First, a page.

Any SLAM! Wrestling writer will tell you that the most frustrating wrestling interview is one in which the subject refuses to break kayfabe — they insist on doing the interview in character, and won’t open up and reveal what they really think. When interviewing the CZW faction, the BLK Out, that wasn’t even a remote possibility.

Indeed, as soon as the tape started rolling before a recent CZW show in Philadelphia’s famed ECW arena, the foursome — comprised of Ruckus, Joker, Sabian and Eddie Kingston — who will be appearing at this Friday’s UWA Hardcore Wrestling show in Mississauga, started shooting on a multitude of topics, including CZW and its fans, the wrestling industry in general, and the BLK Out’s role, present and future, in both. (The challenge, as a writer, is cleaning up the language.)

The team formed a couple of years ago at a time when none of them had any other major storylines going on. The four met and clicked, started developing the BLK Out concept, and through a combination of timing, luck, and opportunity, formed something that was greater than the sum of its parts.

As Ruckus explained, “(CZW owner John Zandig) gave us the opportunity, and gave us a lot of creative control, and we ran with it. We took four people who fans didn’t really care about at all, put our own personalities into it, and now we’re the top thing in this company.”

Kingston shared his theory as to why the gimmick became so successful: “We’re not fake. When you see us in the ring, that’s exactly what we’re like outside of the ring, 24 hours of the day. We’re real, so people relate to us.”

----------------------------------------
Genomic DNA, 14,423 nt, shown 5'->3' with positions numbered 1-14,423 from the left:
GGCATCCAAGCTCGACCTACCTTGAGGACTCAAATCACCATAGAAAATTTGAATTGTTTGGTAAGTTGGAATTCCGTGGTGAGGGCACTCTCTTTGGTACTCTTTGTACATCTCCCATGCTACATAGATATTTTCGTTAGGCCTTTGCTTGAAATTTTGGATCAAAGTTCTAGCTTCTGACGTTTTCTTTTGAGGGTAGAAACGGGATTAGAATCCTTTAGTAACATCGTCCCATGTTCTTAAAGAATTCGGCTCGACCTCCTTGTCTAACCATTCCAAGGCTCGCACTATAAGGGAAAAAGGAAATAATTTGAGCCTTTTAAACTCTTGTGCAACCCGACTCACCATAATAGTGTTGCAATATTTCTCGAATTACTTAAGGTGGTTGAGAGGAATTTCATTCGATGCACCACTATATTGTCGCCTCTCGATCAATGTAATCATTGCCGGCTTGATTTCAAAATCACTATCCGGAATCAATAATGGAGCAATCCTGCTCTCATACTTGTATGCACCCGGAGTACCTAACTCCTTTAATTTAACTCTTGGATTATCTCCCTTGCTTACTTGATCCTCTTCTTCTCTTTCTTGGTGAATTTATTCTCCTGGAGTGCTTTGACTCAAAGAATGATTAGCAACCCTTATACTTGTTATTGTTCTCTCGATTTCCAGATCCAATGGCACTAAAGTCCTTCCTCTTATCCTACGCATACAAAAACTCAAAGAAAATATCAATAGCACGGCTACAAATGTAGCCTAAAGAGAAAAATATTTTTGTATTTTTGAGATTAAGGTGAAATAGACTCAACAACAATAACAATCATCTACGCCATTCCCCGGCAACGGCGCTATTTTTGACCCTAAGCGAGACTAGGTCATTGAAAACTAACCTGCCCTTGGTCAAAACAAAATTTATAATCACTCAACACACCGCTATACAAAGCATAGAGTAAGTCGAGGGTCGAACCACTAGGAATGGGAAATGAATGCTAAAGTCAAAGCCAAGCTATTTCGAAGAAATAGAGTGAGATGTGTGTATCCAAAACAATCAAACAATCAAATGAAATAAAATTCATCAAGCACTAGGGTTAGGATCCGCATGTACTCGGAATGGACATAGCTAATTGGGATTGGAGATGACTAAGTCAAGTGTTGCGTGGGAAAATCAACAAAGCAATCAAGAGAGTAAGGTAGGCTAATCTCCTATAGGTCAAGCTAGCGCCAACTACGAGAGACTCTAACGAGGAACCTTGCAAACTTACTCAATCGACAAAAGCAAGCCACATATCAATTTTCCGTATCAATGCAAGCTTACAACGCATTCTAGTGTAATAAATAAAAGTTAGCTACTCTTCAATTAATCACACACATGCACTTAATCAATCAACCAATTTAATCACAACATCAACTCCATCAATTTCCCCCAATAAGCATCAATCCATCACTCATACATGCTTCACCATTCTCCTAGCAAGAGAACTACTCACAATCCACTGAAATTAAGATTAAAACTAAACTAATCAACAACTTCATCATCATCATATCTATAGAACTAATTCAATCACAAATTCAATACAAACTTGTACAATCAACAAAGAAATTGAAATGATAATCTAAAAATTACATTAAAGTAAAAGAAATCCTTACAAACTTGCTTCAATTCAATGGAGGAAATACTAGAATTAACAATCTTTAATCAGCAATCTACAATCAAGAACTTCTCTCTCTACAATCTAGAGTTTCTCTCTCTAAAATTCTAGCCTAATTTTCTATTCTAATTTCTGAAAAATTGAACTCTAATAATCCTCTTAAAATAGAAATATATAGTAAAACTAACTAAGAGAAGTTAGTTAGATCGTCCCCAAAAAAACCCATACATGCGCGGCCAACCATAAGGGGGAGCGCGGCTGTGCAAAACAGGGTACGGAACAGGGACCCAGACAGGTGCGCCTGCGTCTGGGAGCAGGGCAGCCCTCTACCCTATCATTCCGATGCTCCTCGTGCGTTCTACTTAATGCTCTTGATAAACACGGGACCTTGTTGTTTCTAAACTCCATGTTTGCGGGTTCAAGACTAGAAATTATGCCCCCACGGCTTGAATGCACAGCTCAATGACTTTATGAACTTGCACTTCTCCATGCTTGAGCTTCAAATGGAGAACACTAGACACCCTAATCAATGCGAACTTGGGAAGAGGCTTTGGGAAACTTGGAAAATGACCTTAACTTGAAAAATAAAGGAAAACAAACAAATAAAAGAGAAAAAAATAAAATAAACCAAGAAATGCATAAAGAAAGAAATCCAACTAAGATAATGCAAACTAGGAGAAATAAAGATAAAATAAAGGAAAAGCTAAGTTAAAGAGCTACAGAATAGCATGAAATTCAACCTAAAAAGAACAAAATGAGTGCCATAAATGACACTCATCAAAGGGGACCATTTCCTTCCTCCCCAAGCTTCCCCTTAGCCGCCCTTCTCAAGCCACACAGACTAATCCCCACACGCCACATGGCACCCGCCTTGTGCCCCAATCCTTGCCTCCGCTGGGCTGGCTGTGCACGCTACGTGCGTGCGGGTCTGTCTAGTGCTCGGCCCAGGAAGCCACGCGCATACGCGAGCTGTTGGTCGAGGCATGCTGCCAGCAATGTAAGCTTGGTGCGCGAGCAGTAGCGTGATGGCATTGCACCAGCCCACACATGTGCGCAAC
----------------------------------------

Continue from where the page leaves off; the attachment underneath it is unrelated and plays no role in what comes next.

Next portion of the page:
“(During my entrance),” said Sabian, “I feel up the girls in the crowd. Ruckus comes out smoking weed. It’s not politically correct, but it’s (stuff) that fans want to be able to do themselves. They sit in the audience thinking how come they can’t do that and get away with it. We do it, and they relate.”

Even in the context of a wrestling show, those types of actions are shocking. But shock value is something that CZW is known for delivering, particularly through its infamous ultra-violent death matches. Being associated with a company with that kind of reputation, the four agree, has both its pros and cons.

“Don’t get me wrong,” said Joker, “we love CZW. We’re here and we just want to help it. But sometimes we hate it, and sometimes we hate the fans. The Philly crowds have gotten too spoiled. They can’t appreciate things anymore. Here, they want to see blood. They want to see broken bones. Someone jumping off the (freaking) roof and break their (frigging) back. They don’t care, here, about the wrestlers. There are a lot of guys here,” he said, illustrating his point, “like Necro Butcher and Zandig who have broken their bodies for these people, and they’re still not getting appreciated.”

What’s worse, they note, is that there seems to be no way to try to change the thinking of the fans, to teach them to appreciate the less hardcore elements of the art.

“If CZW were to start changing things,” speculated Kingston, “and started adding (traditional mat-based) wrestling, started adding moves (and reducing the violence), I guarantee that the fans would start (dumping) all over it. These (people) don’t appreciate how hard it is to do what we do, they just don’t care.”

BLK Out, from left to right, Ruckus, Eddie Kingston, Joker, Sabian. Photo by Mike Mastrandrea

“People don’t understand the hours on the road,” he added, “the commitment (wrestlers) make. A lot of the time, when you’re first starting out, paying your dues means you don’t get paid. But we go out there for the love and passion of professional wrestling. And these people don’t get it.”

“All we ask,” said Ruckus, “is that people show us some respect. We come here every month, and work every weekend, driving nine or fourteen hours to go someplace to wrestle. Appreciate what we do.”